Chaste is a small town known for its ties to the god Cor-lyn-ber, but gradually its peaceful nature had been corrupted. Children go missing and are found dead, and a sinister presence seems to have infected the town. Cheryl's parents had once been its defenders, but after their deaths, she turned her back on her god and submitted to the abuses heaped upon her. The priest and all those in power in the town are corrupted, and her efforts to keep its corruption from spoiling the innocent are feeble at best. Five strangers enter the town, intending to keep going but are soon drawn into the corruption and evil.
Those who play Dungeons and Dragons, Pathfinder, or similar games set in high fantasy sword-and-sorcery settings will instantly feel at home with this book, as long as they are comfortable with the darker potential of it. There are graphic descriptions of violence, torture, and fights, as well as rape, murder, and psychological tortures. While Cor-lyn-ber might be the god of hope and light in this series of novels (this particular book is the third in the Perilisc series), the priest is actually a corrupted minion of Hac-Jahoo. He plans to bring demons into the world using the bodies of the children, which are defiled in ways not actually described but disgust the characters comfortable with rape, murder, and torture. The stories of all the characters are eventually revealed, and all of them are tortured in some way.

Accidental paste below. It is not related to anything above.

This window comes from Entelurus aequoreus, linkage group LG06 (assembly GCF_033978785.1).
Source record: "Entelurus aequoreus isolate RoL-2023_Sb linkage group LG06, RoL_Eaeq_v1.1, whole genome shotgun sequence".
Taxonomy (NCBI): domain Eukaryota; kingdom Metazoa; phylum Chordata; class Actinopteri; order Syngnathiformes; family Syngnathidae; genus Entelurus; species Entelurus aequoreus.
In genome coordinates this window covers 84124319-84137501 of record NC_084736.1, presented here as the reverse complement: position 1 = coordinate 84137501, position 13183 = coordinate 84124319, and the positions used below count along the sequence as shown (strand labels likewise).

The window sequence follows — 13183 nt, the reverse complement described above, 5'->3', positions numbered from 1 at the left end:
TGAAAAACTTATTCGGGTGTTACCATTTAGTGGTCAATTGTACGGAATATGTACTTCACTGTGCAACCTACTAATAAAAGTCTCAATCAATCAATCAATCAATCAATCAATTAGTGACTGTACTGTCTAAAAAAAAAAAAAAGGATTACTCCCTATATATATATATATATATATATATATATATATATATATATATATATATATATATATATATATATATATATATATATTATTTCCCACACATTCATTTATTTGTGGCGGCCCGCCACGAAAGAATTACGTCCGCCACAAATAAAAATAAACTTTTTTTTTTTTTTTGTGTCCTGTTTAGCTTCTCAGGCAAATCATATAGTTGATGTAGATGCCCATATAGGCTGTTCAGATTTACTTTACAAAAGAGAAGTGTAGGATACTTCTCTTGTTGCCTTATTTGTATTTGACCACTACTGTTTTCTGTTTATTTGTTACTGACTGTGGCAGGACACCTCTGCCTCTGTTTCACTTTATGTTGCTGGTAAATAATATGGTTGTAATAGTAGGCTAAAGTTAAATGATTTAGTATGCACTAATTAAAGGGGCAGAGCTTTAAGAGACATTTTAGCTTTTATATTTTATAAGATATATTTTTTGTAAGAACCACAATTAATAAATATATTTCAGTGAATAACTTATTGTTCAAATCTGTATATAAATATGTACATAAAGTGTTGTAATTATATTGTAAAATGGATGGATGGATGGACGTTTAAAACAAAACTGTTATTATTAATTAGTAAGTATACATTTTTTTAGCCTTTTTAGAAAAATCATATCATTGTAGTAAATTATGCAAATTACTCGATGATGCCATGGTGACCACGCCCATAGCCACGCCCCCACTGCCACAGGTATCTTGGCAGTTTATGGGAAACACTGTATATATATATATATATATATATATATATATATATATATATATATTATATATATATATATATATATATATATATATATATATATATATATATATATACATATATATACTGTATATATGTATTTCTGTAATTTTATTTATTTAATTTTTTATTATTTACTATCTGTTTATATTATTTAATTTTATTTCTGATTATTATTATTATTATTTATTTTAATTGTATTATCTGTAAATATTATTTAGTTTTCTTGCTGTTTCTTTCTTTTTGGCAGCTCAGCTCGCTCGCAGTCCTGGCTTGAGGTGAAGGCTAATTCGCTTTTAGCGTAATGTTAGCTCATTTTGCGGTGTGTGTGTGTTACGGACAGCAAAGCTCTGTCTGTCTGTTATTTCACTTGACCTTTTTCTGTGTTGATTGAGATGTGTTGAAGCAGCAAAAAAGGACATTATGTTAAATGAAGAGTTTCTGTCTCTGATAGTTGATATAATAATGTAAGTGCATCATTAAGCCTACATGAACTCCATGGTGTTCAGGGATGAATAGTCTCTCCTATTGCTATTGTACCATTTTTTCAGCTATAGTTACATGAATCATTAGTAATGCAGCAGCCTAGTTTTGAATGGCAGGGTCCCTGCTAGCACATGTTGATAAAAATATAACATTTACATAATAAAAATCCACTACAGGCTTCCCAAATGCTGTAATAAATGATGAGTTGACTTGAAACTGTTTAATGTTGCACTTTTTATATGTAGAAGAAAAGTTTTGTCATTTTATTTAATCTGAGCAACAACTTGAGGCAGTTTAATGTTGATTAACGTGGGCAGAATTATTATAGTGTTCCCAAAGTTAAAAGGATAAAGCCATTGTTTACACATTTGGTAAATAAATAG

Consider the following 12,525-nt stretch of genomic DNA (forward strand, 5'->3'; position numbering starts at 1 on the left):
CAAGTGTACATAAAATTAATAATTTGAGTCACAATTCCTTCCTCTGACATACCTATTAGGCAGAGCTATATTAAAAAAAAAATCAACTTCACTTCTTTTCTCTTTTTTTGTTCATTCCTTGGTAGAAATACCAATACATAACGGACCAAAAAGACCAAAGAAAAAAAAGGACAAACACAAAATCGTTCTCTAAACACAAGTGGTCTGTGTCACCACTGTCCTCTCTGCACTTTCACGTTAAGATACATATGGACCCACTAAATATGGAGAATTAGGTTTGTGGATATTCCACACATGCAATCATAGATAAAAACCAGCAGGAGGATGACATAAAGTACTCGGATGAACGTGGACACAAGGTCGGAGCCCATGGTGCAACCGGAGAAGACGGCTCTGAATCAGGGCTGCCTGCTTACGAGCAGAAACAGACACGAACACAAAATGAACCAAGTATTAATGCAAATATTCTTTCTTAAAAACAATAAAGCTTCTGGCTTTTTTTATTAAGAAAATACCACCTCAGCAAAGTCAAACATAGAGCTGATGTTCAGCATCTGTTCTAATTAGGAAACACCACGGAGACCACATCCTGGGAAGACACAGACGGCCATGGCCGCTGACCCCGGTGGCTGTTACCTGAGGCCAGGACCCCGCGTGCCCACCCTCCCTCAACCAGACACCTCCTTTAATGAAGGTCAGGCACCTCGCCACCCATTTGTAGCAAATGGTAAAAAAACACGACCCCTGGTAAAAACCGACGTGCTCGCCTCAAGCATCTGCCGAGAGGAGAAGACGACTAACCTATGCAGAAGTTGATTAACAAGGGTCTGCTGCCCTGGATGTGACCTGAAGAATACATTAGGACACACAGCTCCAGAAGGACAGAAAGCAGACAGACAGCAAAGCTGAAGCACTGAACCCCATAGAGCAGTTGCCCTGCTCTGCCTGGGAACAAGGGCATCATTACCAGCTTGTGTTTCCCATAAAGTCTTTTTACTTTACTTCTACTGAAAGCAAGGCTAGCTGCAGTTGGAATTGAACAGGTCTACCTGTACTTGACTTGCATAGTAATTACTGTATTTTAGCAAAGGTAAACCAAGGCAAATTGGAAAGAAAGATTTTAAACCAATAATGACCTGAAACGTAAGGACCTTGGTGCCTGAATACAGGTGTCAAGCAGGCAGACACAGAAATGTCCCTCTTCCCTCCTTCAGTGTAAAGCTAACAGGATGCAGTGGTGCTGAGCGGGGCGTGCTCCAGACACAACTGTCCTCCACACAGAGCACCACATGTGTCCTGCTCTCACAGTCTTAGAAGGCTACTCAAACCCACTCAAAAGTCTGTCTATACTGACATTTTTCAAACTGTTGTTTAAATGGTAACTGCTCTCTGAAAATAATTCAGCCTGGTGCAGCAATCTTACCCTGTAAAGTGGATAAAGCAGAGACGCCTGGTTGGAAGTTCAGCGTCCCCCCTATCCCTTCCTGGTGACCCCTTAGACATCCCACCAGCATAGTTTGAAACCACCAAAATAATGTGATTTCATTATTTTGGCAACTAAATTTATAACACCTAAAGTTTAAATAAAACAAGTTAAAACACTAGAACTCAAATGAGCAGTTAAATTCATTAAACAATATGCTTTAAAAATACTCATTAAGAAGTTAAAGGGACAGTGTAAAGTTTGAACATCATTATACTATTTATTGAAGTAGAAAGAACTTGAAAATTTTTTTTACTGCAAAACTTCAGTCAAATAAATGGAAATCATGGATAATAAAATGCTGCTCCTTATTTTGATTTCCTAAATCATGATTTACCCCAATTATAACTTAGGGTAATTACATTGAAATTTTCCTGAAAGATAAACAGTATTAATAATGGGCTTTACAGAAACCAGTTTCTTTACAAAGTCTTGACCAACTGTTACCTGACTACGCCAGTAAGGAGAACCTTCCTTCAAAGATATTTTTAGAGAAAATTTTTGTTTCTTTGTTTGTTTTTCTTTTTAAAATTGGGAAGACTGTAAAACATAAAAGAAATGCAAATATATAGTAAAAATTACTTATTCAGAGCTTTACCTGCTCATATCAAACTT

This is not a book of happiness or light, and the darkness can be very disconcerting at times. Characters are changed by the end of it, not always for the better, but in ways that make sense for this world. For those who enjoy dark fantasy tropes, this book will definitely meet expectations.
What Jesse Teller has crafted here is an absolute masterpiece from start to finish. First off, I enjoyed Teller’s way of doing the “before and after” aspect of the story. I’m a fan of anything non-cookie cutter. For instance, in the beginning, you’ll read about the goings on in the aftermath. It took me a few moments to follow the story there, but once I got it, I was in and reeling.
And I do mean reeling.
Cheryl kicked the heart right out of my chest when I first met her. This woman is going through hell, to say the least. Yet, despite it all, she’s a fighter. As you read her story, you see that clearly and admire her as much as I did.
I won’t say that I enjoyed reading her story. In fact, it tore me apart to read some pieces of it, but her strength left me in awe and inspired.
Additionally, the dialogue, I feel, is in a class all its own. I could almost hear the characters the way spoke in the manner that Teller wrote them; see the scenery in the graphic, descriptive manner illustrated by him.
If you love fantasy, I would definitely recommend “Chaste” to you.
Even if you’re like me and you haven’t read very much fantasy in your lifetime, I’d say take a chance on Jesse Teller. You won’t regret it. He'll make you love it.